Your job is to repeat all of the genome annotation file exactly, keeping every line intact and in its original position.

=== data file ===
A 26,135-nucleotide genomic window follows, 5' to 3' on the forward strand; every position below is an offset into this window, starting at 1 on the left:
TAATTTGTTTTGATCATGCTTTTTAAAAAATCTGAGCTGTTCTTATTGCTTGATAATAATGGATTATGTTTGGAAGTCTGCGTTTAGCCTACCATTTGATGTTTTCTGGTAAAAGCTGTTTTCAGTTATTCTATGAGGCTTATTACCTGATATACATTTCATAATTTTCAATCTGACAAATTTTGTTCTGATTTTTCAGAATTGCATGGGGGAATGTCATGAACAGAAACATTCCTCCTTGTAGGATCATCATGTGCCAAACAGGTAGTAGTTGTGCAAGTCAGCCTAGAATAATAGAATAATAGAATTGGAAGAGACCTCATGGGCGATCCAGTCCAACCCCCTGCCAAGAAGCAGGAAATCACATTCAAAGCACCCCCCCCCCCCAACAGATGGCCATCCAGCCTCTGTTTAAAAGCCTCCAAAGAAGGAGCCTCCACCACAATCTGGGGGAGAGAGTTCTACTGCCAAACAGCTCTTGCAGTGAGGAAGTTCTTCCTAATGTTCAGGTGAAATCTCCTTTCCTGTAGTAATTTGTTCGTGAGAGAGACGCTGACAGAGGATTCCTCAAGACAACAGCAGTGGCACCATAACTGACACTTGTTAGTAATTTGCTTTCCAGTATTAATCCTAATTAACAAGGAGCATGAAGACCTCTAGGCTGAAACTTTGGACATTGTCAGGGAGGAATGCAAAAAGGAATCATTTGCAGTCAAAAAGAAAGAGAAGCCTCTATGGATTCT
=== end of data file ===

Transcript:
A 26,135-nucleotide genomic window follows, 5' to 3' on the forward strand; every position below is an offset into this window, starting at 1 on the left:
TAATTTGTTTTGATCATGCTTTTTAAAAAATCTGAGCTGTTCTTATTGCTTGATAATAATGGATTATGTTTGGAAGTCTGCGTTTAGCCTACCATTTGATGTTTTCTGGTAAAAGCTGTTTTCAGTTATTCTATGAGGCTTATTACCTGATATACATTTCATAATTTTCAATCTGACAAATTTTGTTCTGATTTTTCAGAATTGCATGGGGGAATGTCATGAACAGAAACATTCCTCCTTGTAGGATCATCATGTGCCAAACAGGTAGTAGTTGTGCAAGTCAGCCTAGAATAATAGAATAATAGAATTGGAAGAGACCTCATGGGCGATCCAGTCCAACCCCCTGCCAAGAAGCAGGAAATCACATTCAAAGCACCCCCCCCCCCCAACAGATGGCCATCCAGCCTCTGTTTAAAAGCCTCCAAAGAAGGAGCCTCCACCACAATCTGGGGGAGAGAGTTCTACTGCCAAACAGCTCTTGCAGTGAGGAAGTTCTTCCTAATGTTCAGGTGAAATCTCCTTTCCTGTAGTAATTTGTTCGTGAGAGAGACGCTGACAGAGGATTCCTCAAGACAACAGCAGTGGCACCATAACTGACACTTGTTAGTAATTTGCTTTCCAGTATTAATCCTAATTAACAAGGAGCATGAAGACCTCTAGGCTGAAACTTTGGACATTGTCAGGGAGGAATGCAAAAAGGAATCATTTGCAGTCAAAAAGAAAGAGAAGCCTCTATGGATTCT